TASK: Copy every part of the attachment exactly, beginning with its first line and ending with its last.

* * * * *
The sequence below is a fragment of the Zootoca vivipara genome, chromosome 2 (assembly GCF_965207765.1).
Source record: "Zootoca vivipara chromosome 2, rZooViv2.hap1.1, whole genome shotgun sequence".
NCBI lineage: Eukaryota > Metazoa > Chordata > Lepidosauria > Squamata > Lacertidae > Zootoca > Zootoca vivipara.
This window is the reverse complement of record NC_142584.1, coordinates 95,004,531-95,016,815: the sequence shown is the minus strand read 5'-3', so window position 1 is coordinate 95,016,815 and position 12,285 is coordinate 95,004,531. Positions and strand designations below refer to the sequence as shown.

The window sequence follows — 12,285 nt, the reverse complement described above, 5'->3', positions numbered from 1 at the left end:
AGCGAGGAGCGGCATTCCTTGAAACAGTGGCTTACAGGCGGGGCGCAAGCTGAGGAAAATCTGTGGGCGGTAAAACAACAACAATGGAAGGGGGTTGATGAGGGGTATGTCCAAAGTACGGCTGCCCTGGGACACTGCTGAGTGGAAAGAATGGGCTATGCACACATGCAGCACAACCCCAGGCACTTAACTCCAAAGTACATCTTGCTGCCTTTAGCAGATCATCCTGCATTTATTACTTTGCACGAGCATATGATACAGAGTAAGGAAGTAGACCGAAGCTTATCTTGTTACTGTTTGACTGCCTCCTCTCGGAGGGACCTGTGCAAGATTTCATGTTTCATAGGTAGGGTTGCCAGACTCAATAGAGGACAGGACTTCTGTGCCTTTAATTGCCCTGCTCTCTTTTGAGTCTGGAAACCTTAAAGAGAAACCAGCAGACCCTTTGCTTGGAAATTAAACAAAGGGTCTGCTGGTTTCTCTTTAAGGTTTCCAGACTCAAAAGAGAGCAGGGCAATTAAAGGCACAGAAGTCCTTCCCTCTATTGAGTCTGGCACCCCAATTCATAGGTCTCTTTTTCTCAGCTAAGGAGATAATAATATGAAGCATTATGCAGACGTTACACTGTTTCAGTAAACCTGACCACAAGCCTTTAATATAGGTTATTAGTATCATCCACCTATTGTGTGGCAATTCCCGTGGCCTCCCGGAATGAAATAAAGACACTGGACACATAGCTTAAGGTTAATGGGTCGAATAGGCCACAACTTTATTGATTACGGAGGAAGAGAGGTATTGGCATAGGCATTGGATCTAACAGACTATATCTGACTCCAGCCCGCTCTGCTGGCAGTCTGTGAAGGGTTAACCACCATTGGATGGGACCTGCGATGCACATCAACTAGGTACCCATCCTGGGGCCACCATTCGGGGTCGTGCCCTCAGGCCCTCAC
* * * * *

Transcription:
The sequence below is a fragment of the Zootoca vivipara genome, chromosome 2 (assembly GCF_965207765.1).
Source record: "Zootoca vivipara chromosome 2, rZooViv2.hap1.1, whole genome shotgun sequence".
NCBI lineage: Eukaryota > Metazoa > Chordata > Lepidosauria > Squamata > Lacertidae > Zootoca > Zootoca vivipara.
This window is the reverse complement of record NC_142584.1, coordinates 95,004,531-95,016,815: the sequence shown is the minus strand read 5'-3', so window position 1 is coordinate 95,016,815 and position 12,285 is coordinate 95,004,531. Positions and strand designations below refer to the sequence as shown.

The window sequence follows — 12,285 nt, the reverse complement described above, 5'->3', positions numbered from 1 at the left end:
AGCGAGGAGCGGCATTCCTTGAAACAGTGGCTTACAGGCGGGGCGCAAGCTGAGGAAAATCTGTGGGCGGTAAAACAACAACAATGGAAGGGGGTTGATGAGGGGTATGTCCAAAGTACGGCTGCCCTGGGACACTGCTGAGTGGAAAGAATGGGCTATGCACACATGCAGCACAACCCCAGGCACTTAACTCCAAAGTACATCTTGCTGCCTTTAGCAGATCATCCTGCATTTATTACTTTGCACGAGCATATGATACAGAGTAAGGAAGTAGACCGAAGCTTATCTTGTTACTGTTTGACTGCCTCCTCTCGGAGGGACCTGTGCAAGATTTCATGTTTCATAGGTAGGGTTGCCAGACTCAATAGAGGACAGGACTTCTGTGCCTTTAATTGCCCTGCTCTCTTTTGAGTCTGGAAACCTTAAAGAGAAACCAGCAGACCCTTTGCTTGGAAATTAAACAAAGGGTCTGCTGGTTTCTCTTTAAGGTTTCCAGACTCAAAAGAGAGCAGGGCAATTAAAGGCACAGAAGTCCTTCCCTCTATTGAGTCTGGCACCCCAATTCATAGGTCTCTTTTTCTCAGCTAAGGAGATAATAATATGAAGCATTATGCAGACGTTACACTGTTTCAGTAAACCTGACCACAAGCCTTTAATATAGGTTATTAGTATCATCCACCTATTGTGTGGCAATTCCCGTGGCCTCCCGGAATGAAATAAAGACACTGGACACATAGCTTAAGGTTAATGGGTCGAATAGGCCACAACTTTATTGATTACGGAGGAAGAGAGGTATTGGCATAGGCATTGGATCTAACAGACTATATCTGACTCCAGCCCGCTCTGCTGGCAGTCTGTGAAGGGTTAACCACCATTGGATGGGACCTGCGATGCACATCAACTAGGTACCCATCCTGGGGCCACCATTCGGGGTCGTGCCCTCAGGCCCTCAC